Recent reports have suggested the value of duplex Doppler sonography in the assessment of renal transplant function. Accurate diagnosis of acute rejection and its distinction from acute tubular necrosis and cyclosporine A toxicity have been claimed. We undertook a combined retrospective and prospective analysis of duplex Doppler examinations performed over a 2-year period to assess the value of such studies in evaluating renal allograft dysfunction. seventy-seven sonographic examinations were performed on 77 renal transplants. A mean resistive index was calculated from Doppler measurements within main, segmental, and interlobar renal arteries by using the following ratio: peak systolic blood-flow velocity - minimum end-diastolic blood-flow velocity/(peak systolic blood-flow velocity). Forty-eight Doppler results were correlated with transplant biopsies and 29 with clinical course. Twenty-three episodes of acute allograft rejection were confirmed. When a resistive index of greater than or equal to 0.9 was used to indicate acute rejection, sonography had a sensitivity of only 9% and a specificity of 91% for this diagnosis. In one of eight cases of cyclosporine A toxicity and in three of six examples of acute tubular necrosis, the resistive index was greater than 0.9. In all six instances of chronic rejection, the resistive index was less thna 0.84. None of eight patients with evidence of infection had a resistive index greater than 0.9. The resistive index range of 12 normally functioning allografts was 0.57-0.69. Correlation between the resistive index and the severity of arterial and arteriolar changes on biopsy was poor. An increased resistive index of renal transplant blood flow, as measured by duplex Doppler sonography, usually signals pathologic changes in an allograft. However, our data indicate that this test is not as sensitive or specific in identifying the cause of transplant dysfunction as has been suggested previously.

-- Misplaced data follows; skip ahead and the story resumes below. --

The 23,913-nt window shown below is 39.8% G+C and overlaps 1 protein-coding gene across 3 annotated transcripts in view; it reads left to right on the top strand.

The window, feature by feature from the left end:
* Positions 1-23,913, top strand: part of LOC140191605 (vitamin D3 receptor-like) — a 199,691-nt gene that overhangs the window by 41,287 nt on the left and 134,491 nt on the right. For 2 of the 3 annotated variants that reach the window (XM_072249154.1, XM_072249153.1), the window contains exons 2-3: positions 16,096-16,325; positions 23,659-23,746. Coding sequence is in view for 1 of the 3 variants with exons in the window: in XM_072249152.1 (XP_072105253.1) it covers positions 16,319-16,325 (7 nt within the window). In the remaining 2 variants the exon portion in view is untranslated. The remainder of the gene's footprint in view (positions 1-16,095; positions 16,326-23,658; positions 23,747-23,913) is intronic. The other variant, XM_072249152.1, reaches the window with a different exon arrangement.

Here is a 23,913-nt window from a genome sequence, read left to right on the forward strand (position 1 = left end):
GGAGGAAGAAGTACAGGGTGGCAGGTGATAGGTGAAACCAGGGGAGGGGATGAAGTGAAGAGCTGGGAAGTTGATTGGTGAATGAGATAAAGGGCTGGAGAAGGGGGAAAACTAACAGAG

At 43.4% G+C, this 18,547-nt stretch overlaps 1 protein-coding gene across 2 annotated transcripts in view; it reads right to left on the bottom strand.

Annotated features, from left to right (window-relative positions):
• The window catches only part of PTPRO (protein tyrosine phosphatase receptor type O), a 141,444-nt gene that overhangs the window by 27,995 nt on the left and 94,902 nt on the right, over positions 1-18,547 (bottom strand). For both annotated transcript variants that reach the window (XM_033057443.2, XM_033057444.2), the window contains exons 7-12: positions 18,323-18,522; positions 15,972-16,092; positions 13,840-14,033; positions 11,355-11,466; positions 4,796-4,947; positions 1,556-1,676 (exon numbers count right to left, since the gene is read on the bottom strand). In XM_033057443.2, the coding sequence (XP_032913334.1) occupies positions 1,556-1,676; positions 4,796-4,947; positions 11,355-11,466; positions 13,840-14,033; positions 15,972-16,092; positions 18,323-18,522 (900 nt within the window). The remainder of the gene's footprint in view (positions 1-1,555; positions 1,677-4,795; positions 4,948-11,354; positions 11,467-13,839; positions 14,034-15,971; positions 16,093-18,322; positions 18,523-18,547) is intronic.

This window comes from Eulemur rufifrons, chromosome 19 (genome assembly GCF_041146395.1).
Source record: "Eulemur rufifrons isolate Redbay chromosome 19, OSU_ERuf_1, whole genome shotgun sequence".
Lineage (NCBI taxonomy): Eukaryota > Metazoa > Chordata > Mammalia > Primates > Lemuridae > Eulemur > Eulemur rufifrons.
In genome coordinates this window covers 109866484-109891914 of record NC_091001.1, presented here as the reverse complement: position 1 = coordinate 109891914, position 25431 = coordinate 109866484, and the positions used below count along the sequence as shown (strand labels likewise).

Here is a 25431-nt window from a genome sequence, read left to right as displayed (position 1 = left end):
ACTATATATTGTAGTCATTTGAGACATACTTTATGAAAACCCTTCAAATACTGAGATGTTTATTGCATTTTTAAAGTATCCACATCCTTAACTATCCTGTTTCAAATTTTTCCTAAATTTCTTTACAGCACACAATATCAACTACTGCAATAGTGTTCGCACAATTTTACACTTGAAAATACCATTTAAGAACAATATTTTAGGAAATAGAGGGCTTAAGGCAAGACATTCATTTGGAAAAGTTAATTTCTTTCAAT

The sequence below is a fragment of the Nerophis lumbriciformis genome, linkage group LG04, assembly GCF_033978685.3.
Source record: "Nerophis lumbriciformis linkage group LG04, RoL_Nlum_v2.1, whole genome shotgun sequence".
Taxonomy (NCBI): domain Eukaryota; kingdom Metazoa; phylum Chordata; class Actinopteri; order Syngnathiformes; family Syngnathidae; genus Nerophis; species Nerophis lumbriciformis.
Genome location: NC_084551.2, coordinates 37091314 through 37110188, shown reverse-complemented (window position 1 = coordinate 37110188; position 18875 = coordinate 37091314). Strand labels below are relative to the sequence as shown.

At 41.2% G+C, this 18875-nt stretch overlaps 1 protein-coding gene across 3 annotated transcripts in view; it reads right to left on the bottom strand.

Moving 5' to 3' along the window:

|Original language||English (US)|
|Number of pages||5|
|Journal||American Journal of Roentgenology|
|State||Published - 1989|
ASJC Scopus subject areas
- Radiology Nuclear Medicine and imaging
- Radiological and Ultrasound Technology